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SCORE helps jeweler make transition from online to retail shop


When Sarah Cornwell’s husband – who holds a Master of Business Administration degree – said her longtime jewelry business was on the verge of closing, she knew she needed help.

Cornwell, who has been making and selling handcrafted and eclectic jewelry for 20 years, opened her first retail space, Sarah Cornwell Jewelry, in Doylestown recently. The former social worker changed her love of gemstones and jewelry making to a part-time hobby two decades ago. About five years ago the Doylestown native’s side hustle evolved into an online business with Cornwell selling pieces at area arts festivals.

“What I really love about the jewelry business, I think from being a social worker, is the people,” she said of the in-person experience. “Our business skyrocketed during COVID. Our sales were just amazing. But that’s not what was motivating. It was the people being able to connect and talk and seeing relationships forming.”

Finding her moment of clarity led Cornwell to shift from a mostly online sales environment to opening a retail space in the center of Doylestown in September. Yet, the evolution to her brick-and-mortar store almost didn’t happen.

“As we were growing, we realized we had no idea how to grow,” Cornwell said. “We had no idea how to do money.”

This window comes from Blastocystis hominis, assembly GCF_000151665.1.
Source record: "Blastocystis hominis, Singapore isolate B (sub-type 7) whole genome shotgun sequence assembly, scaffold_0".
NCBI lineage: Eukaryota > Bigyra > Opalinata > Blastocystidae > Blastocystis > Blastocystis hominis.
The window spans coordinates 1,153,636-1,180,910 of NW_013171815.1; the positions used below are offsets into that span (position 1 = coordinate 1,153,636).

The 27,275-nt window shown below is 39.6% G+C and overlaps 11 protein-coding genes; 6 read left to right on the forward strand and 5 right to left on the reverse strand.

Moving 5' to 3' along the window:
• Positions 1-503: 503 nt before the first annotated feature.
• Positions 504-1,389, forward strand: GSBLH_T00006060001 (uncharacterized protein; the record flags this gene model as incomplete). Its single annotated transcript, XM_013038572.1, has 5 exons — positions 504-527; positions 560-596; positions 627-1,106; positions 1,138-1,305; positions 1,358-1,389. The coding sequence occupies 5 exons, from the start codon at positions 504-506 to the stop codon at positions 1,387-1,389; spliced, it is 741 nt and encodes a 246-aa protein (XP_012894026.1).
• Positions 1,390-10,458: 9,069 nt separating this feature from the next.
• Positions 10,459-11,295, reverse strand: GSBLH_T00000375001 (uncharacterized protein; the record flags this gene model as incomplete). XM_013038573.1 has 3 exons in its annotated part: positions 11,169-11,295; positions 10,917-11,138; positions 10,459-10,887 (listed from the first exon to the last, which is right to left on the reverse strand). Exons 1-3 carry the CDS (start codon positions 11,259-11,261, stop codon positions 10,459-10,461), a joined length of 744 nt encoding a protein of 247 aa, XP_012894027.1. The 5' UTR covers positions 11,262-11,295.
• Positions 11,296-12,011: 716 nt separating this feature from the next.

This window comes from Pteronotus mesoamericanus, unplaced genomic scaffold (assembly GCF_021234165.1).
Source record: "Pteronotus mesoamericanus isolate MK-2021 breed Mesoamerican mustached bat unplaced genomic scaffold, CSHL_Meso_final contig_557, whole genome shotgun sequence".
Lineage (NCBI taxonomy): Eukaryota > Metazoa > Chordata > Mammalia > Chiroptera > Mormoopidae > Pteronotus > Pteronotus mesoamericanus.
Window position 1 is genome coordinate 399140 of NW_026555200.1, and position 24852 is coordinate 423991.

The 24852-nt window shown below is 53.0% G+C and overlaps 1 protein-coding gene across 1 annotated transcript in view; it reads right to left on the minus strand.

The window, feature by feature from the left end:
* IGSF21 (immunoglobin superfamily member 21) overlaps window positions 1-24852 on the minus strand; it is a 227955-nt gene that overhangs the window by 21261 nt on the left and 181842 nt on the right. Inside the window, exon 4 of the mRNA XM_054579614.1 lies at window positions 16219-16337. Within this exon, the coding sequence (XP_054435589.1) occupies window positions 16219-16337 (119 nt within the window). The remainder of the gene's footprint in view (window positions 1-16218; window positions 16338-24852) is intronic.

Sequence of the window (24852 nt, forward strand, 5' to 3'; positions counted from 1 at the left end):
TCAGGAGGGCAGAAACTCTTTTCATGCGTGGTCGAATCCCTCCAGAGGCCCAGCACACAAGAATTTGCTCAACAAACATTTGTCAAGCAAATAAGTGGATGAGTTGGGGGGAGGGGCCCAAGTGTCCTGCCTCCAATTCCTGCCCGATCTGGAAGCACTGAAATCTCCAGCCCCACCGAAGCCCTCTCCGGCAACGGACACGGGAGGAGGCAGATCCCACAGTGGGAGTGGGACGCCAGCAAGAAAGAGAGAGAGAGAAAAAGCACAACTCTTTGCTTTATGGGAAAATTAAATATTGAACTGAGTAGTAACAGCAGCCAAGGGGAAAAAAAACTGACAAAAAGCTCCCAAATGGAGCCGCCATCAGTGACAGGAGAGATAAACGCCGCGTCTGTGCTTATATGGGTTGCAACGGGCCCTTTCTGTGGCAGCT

After reviewing the numbers, her husband told Cornwell the business would likely be out of money within a year. Mortified, Cornwell last year reached out for help from SCORE Bucks County mentor Al Casadei, who assisted her in completely turning around the financials.

“We call him our protective financial grandfather,” Cornwell said of Casadei. “There’s no way we would be here without him.”

Casadei enlisted expertise from SCORE mentor Charlie Morris, who undertook an analysis of their sales and promotions from digital advertising campaigns. Morris determined that these campaigns were not profitable.

With this information, they sat down with Cornwell and made a recommendation to discontinue working with her marketing agency and reduce expenses in overall marketing. While it was not an easy decision, it was the biggest pivotal change in bringing her business to better profitability.

Casadei also brought on mentors Joe Lutes, and Nina De Rosa for assistance with cash flow projections and perspective on an employee handbook, respectively.

Since she began mentoring with Casadei in spring 2022, her business is on a much better financial footing. Cornwell has sold more than 6,000 pieces of jewelry in the last year – a number she hopes to double with additional foot traffic that the store brings.

“With the store I get to be even more creative,” she said, adding that jewelry creation for online-focused sales tends to center on making multiples of the same piece. “With the store I can have more fun with one-of-a-kinds.”

In addition to mixed metal, gemstones and pearl jewelry designed and crafted by Cornwell and her four jewelry makers, the store carries items made in the U.K., including handbags, makeup bags, travel bags, greeting cards, and Christmas ornaments. The store also features blankets from Maine.

“Everything we’re selling is women-owned brands that have a story to them,” she said. “You’re walking into a story.”

Buoyed by support from her SCORE mentors, Cornwell said she feels as if her story is just beginning.

“If you come into the store, we want you to feel good leaving and have an experience,” she said of how her “17 women strong” team treats customers. “There’s no way I could have done this without a good team. I don’t know how I got so lucky.”

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